Is Europe’s largest economy heading for another downturn? Data released from the highly respected Munich based ifo Institute* said that following their monthly survey they found confidence has been falling in all four main sectors of the economy: retail, services, manufacturing and construction. The survey found that many German companies have a negative outlook on the current future of the economy.
*ifo Institute – This is a highly regarded Business Climate Index and is representative of early indicators of economic development in Germany with data being published on a monthly basis.
As companies become increasingly pessimistic about the current state of the economy and indeed in Q4, the confidence index has fallen to a 10-month low of 85.7, a fall of 1.7 points. These findings reflect another survey of purchasing managers, where falling new orders, inventories and output, showed German companies had suffered a steep decline in activity not seen for three years.
The across-the-board decline in leading economic indicators suggested another contraction in the German economy for Q3 and Q4 of this year. Indeed, the German economy has been slower to recover from the Covid-19 pandemic than the rest of the Eurozone and the United States. Germany has not seen positive growth for Q1, Q2 and Q3 indicating that Germany’s huge industrial base has been hit hard by a sudden downturn in manufacturing.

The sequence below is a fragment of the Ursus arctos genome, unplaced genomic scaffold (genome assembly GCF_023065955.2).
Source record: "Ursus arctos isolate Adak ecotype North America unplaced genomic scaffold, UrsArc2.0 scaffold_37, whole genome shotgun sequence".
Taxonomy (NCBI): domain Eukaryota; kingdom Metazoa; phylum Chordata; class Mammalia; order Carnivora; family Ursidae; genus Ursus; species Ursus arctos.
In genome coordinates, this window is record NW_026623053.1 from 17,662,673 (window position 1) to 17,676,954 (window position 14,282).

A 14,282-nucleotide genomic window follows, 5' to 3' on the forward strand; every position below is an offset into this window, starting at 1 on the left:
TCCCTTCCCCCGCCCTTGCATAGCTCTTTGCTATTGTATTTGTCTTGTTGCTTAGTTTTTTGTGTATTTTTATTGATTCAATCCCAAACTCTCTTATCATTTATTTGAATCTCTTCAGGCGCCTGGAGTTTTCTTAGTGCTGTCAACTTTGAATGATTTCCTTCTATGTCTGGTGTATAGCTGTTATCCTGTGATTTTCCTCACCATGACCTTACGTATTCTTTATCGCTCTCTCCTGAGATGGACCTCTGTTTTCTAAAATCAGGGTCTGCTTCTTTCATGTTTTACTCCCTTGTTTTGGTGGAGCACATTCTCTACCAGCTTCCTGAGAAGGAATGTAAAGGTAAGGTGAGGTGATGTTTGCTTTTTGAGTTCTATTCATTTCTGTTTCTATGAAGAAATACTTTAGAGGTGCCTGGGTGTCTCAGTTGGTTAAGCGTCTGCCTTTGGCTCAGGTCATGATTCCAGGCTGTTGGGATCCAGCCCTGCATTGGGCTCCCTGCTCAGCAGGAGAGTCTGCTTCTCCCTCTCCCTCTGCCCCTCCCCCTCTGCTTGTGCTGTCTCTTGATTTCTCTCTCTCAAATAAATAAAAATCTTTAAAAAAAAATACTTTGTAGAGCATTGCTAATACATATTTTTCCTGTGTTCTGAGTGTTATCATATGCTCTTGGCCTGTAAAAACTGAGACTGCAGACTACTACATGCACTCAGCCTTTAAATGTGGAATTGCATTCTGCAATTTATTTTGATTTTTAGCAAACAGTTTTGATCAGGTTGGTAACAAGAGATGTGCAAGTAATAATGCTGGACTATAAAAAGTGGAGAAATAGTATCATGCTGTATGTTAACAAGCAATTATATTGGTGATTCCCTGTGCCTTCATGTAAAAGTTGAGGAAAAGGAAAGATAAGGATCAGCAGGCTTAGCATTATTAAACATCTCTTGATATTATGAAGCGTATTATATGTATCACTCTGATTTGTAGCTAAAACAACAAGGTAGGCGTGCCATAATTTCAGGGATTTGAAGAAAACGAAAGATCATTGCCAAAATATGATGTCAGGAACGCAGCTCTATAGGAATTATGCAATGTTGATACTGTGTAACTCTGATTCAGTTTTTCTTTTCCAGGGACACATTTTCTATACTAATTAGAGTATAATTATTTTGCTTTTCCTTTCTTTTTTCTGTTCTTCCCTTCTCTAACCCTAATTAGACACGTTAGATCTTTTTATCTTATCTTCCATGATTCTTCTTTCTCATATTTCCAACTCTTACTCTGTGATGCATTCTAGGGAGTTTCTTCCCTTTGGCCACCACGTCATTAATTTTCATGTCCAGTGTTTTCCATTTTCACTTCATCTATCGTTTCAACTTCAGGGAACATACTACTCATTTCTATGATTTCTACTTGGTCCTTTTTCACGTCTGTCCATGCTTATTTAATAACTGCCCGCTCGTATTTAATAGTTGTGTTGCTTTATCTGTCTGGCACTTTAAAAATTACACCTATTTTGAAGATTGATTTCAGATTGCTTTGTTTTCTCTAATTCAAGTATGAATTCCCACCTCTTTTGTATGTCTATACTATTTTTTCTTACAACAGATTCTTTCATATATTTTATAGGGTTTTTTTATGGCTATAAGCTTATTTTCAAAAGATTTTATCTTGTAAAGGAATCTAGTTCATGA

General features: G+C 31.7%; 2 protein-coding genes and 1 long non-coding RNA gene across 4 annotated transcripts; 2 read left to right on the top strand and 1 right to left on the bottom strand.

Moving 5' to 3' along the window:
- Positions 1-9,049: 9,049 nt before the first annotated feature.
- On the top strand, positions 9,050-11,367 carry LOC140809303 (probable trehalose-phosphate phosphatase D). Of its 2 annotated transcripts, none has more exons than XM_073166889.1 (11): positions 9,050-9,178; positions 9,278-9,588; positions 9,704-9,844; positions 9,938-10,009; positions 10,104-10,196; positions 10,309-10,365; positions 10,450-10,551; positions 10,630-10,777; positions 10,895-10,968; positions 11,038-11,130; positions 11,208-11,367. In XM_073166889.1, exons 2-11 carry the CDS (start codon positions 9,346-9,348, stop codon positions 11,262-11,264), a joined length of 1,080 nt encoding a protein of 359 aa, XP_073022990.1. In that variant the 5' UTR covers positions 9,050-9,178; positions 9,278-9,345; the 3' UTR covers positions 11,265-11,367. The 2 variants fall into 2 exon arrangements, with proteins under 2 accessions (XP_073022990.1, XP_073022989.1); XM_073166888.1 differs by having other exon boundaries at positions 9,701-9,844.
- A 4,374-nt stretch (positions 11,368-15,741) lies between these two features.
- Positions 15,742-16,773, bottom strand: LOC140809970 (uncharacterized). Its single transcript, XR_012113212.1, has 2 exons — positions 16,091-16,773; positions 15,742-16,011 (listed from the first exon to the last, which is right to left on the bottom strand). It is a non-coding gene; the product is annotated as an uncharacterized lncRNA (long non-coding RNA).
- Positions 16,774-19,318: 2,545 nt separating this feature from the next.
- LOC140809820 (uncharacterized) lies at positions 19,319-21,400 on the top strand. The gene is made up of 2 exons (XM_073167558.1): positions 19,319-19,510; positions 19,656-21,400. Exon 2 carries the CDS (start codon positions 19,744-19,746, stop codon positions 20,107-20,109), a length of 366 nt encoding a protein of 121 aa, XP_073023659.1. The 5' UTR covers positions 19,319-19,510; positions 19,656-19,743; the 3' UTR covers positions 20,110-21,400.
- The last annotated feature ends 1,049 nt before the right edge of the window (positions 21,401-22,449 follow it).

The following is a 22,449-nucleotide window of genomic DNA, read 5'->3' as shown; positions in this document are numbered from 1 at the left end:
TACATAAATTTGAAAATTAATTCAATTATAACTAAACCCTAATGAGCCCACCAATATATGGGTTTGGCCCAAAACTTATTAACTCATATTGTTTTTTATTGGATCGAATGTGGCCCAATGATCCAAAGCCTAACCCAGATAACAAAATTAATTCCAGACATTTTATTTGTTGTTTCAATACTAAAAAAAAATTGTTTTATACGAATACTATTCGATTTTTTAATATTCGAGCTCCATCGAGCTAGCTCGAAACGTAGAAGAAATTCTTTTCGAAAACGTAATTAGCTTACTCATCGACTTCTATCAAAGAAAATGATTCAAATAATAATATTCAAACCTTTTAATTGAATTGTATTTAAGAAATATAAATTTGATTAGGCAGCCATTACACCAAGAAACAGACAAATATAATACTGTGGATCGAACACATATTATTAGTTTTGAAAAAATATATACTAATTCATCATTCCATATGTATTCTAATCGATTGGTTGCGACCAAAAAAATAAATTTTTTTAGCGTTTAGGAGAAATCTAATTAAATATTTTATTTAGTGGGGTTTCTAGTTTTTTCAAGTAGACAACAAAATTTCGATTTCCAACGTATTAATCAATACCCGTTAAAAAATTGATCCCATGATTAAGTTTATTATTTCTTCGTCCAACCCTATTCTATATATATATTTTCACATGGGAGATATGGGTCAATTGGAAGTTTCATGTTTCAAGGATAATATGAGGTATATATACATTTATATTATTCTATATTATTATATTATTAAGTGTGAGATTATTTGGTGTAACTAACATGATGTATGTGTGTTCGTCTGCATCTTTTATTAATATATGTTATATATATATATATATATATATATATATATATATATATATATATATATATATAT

Recent data released showed a further sign of weakness where new orders in the construction sector fell by 2.7% compared to that of June 2022. Such figures show how high interest rates have filtered through to the housing market thereby negatively impacting on activity. Furthermore, recently revised data on German GDP showed the German economy stagnating three months to June compared to the same period in 2022.
Experts suggest that a lack of momentum in the foreign trade arena combined with high interest rates will keep weighing on the economy in Q3 and Q4, with some senior figures in the finance industry suggesting that the economy could slip into a recession by the end of the year before mounting a recovery in 2024.
Analysts are suggesting that due to the grim outlook for the German economy, the European Central Bank ECB, may not raise interest rates (10th consecutive time) at their next meeting in September. Since reaching a record high of 10.5% in October 2022, headline inflation in the eurozone is expected to be in the region of 5% in August 2023, however core inflation (excludes food and energy data) remains a problem. So, will the ECB attack core inflation in September with another rate hike or will Germany catch a break with the ECB keeping interest rates where they are?